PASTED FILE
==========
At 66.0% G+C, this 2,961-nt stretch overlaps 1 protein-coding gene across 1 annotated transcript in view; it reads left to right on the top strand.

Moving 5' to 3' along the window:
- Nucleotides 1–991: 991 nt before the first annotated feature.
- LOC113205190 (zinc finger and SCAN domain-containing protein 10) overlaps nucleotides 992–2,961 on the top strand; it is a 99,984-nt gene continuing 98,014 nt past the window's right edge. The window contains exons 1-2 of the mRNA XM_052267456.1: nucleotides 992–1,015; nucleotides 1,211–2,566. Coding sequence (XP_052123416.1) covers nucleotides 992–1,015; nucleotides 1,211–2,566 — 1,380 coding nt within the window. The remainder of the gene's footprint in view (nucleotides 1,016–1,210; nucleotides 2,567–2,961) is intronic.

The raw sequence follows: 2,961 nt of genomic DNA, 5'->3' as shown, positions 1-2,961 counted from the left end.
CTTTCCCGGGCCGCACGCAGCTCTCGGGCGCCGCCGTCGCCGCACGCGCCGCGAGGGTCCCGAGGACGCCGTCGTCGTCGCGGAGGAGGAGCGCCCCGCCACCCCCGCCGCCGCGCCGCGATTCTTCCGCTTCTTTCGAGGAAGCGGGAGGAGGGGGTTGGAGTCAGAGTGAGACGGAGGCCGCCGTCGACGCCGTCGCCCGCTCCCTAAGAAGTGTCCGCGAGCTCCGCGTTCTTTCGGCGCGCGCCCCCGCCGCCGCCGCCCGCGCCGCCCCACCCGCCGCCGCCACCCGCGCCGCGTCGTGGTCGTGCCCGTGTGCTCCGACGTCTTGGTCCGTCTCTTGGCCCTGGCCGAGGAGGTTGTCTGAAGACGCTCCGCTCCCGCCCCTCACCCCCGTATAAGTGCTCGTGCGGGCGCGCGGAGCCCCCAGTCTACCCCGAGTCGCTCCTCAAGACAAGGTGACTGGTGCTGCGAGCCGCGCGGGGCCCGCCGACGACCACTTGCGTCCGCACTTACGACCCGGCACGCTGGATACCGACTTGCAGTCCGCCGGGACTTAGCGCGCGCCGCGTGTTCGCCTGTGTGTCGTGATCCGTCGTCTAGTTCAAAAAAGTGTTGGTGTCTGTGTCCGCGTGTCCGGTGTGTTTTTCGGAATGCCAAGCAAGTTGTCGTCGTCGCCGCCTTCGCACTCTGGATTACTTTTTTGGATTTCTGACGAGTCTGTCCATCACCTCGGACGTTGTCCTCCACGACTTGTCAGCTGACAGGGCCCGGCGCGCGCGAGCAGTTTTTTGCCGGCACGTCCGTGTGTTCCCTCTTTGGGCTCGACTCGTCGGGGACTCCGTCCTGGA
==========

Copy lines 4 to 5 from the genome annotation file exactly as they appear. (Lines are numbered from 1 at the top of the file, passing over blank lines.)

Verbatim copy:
- LOC113205190 (zinc finger and SCAN domain-containing protein 10) overlaps nucleotides 992–2,961 on the top strand; it is a 99,984-nt gene continuing 98,014 nt past the window's right edge. The window contains exons 1-2 of the mRNA XM_052267456.1: nucleotides 992–1,015; nucleotides 1,211–2,566. Coding sequence (XP_052123416.1) covers nucleotides 992–1,015; nucleotides 1,211–2,566 — 1,380 coding nt within the window. The remainder of the gene's footprint in view (nucleotides 1,016–1,210; nucleotides 2,567–2,961) is intronic.

The raw sequence follows: 2,961 nt of genomic DNA, 5'->3' as shown, positions 1-2,961 counted from the left end.